5979 2005-09-273.47 +/- 0.080.194 +/- 0.004
6519 2006-09-203.55 +/- 0.080.199 +/- 0.004
8298 2007-09-173.58 +/- 0.080.200 +/- 0.004
9640 2008-09-073.42 +/- 0.340.191 +/- 0.019
105782009-09-243.23 +/- 0.730.181 +/- 0.041

Figure 2 shows the fit results for the first of these observations. The observed source event distribution is more peaked than the best-fit Gaussian; this is characteristic of all the fits. A comparison of the residuals among all the fits showed the same systematic pattern.

2-D Gaussian fit results
Figure 2: Results of a 2D-Gaussian fit, using a ray-trace of the optics as a kernel, to a HRC-I on-axis observation of a point source (ObsID 1385). The source image and ray-trace were binned in the HRC-I detector coordinate frame at 0.2 times the nominal pixel size. The vertical white bar in the source image is 1 arcsec in length. Non-zero ellipticity was allowed in the fit. The color scale for the smoothed residuals is red/blue for data greater/less than the model. The systematic pattern in the smoothed residuals is characteristic of all fits that we have performed.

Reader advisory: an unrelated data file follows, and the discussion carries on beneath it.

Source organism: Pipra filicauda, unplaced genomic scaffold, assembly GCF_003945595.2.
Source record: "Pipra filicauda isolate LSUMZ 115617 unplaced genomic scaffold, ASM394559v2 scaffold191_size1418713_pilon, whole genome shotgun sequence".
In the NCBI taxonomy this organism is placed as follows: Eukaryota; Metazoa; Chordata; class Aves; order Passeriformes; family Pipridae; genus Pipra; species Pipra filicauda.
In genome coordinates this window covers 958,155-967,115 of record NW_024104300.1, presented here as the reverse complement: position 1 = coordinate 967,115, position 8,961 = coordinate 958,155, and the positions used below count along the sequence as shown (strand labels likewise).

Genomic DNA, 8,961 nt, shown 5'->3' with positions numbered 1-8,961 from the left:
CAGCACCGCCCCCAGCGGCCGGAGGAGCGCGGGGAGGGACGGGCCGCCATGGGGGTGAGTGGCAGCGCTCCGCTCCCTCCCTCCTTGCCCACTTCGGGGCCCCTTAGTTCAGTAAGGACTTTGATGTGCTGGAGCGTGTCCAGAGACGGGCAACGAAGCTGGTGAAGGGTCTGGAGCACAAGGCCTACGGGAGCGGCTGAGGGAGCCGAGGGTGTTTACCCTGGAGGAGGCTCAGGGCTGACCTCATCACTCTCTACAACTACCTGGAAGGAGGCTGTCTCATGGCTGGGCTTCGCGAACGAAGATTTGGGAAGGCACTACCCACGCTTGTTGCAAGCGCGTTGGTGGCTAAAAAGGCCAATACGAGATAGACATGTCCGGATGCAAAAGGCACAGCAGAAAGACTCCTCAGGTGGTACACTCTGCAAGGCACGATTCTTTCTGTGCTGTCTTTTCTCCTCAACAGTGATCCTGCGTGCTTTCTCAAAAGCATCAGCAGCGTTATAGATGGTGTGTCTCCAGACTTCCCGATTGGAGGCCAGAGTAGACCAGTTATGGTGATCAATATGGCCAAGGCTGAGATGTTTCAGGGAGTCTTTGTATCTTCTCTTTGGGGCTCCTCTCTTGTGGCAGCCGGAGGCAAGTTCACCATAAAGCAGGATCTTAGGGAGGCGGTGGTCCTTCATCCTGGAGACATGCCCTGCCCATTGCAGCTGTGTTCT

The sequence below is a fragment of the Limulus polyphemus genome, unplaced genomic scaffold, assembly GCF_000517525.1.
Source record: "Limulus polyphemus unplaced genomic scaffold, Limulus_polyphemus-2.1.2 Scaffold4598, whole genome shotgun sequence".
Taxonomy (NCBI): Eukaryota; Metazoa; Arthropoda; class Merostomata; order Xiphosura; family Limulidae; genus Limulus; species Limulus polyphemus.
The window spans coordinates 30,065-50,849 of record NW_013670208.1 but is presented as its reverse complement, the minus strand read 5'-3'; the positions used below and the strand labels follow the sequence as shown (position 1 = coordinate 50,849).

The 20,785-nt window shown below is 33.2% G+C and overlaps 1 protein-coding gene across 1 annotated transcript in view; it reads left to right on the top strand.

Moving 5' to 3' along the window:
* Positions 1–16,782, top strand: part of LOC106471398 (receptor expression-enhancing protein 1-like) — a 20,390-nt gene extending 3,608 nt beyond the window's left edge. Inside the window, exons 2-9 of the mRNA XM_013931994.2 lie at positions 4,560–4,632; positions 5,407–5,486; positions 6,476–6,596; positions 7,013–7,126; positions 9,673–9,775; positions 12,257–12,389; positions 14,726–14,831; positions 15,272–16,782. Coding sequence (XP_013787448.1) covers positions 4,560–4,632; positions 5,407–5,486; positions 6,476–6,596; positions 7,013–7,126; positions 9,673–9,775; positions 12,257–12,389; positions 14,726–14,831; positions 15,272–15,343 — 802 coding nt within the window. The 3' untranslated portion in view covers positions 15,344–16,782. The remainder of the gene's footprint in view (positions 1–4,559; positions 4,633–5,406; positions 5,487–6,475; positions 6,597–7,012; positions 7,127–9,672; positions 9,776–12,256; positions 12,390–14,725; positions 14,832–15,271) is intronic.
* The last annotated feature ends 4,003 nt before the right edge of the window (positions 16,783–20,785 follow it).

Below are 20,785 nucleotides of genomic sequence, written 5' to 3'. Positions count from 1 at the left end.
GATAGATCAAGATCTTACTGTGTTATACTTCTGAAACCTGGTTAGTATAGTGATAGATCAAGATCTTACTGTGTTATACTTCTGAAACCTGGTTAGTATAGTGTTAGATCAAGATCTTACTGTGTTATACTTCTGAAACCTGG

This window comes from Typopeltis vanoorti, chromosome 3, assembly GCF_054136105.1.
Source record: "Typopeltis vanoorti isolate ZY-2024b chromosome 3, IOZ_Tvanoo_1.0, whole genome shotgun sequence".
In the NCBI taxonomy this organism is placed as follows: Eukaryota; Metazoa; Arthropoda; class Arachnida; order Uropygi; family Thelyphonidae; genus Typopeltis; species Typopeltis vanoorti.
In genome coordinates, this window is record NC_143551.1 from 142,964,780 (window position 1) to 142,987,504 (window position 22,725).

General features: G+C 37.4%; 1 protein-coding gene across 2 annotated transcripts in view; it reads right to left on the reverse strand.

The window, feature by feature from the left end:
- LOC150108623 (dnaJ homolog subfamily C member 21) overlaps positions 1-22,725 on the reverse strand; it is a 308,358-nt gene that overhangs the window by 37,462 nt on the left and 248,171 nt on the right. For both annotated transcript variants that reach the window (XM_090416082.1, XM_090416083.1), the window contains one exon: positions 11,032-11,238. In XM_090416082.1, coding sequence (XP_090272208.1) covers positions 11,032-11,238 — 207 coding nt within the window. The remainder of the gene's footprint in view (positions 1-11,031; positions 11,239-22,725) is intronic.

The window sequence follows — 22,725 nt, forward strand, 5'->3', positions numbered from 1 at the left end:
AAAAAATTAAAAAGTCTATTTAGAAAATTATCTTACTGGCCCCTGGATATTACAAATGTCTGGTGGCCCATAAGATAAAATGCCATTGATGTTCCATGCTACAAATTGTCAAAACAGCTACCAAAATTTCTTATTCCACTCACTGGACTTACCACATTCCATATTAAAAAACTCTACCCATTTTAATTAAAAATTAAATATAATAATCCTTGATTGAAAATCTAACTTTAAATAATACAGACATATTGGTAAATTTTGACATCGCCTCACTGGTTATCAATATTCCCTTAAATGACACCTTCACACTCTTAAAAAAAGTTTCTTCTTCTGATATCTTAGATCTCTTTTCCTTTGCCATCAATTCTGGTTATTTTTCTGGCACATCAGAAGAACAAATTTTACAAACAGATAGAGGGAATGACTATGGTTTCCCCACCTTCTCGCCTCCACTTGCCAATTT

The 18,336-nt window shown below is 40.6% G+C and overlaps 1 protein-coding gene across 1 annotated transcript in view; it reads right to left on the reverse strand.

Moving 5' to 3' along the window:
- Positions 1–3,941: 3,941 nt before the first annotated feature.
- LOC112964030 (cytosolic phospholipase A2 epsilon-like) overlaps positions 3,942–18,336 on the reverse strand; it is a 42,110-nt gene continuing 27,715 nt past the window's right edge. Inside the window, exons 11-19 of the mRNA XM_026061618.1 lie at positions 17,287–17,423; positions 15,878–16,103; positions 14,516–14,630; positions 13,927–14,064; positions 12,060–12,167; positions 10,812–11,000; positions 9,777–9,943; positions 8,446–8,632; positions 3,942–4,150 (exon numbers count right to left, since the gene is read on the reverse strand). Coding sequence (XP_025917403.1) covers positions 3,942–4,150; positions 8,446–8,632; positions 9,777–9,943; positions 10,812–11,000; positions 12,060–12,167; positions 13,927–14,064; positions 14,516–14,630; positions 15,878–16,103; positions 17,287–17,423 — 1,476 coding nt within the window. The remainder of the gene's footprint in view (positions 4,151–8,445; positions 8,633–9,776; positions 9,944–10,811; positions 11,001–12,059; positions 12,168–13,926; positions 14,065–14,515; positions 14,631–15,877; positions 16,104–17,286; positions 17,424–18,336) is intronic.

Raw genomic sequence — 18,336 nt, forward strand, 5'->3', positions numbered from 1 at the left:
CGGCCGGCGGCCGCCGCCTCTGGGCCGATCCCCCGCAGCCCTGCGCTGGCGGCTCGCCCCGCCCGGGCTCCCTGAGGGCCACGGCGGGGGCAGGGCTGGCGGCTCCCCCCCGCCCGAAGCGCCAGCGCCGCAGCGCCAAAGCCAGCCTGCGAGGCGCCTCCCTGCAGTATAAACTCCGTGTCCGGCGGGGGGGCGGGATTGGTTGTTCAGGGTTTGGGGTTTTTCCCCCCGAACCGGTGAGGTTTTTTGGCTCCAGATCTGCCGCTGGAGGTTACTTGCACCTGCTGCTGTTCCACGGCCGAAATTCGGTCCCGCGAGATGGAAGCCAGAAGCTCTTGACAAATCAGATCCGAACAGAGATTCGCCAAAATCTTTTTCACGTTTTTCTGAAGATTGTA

A systematic pattern in the fit residuals suggests that there is underlying structure in the HRC-I PSF relative to the simple Gaussian. In order to understand these residuals we have deconvolved each of the AR Lac observations with the ray-trace simulations. The resulting images should provide a guide to what we can expect in the intrinsic structure of the HRC-I PSF. Figure 3 shows the deconvolved images for the AR Lac observations. This time-sequence of images seems to imply that there has been evolution in the structure. By the year 2002 observation a hook-like structure has appeared extending ~0.8 arcsec to the negative-V side of the main peak. The amount of signal in this hook region is ~6%. The main peak appears more extended along the U-axis but also exhibits a triangular shape. The triangular shape may be related to the MCP channel structure.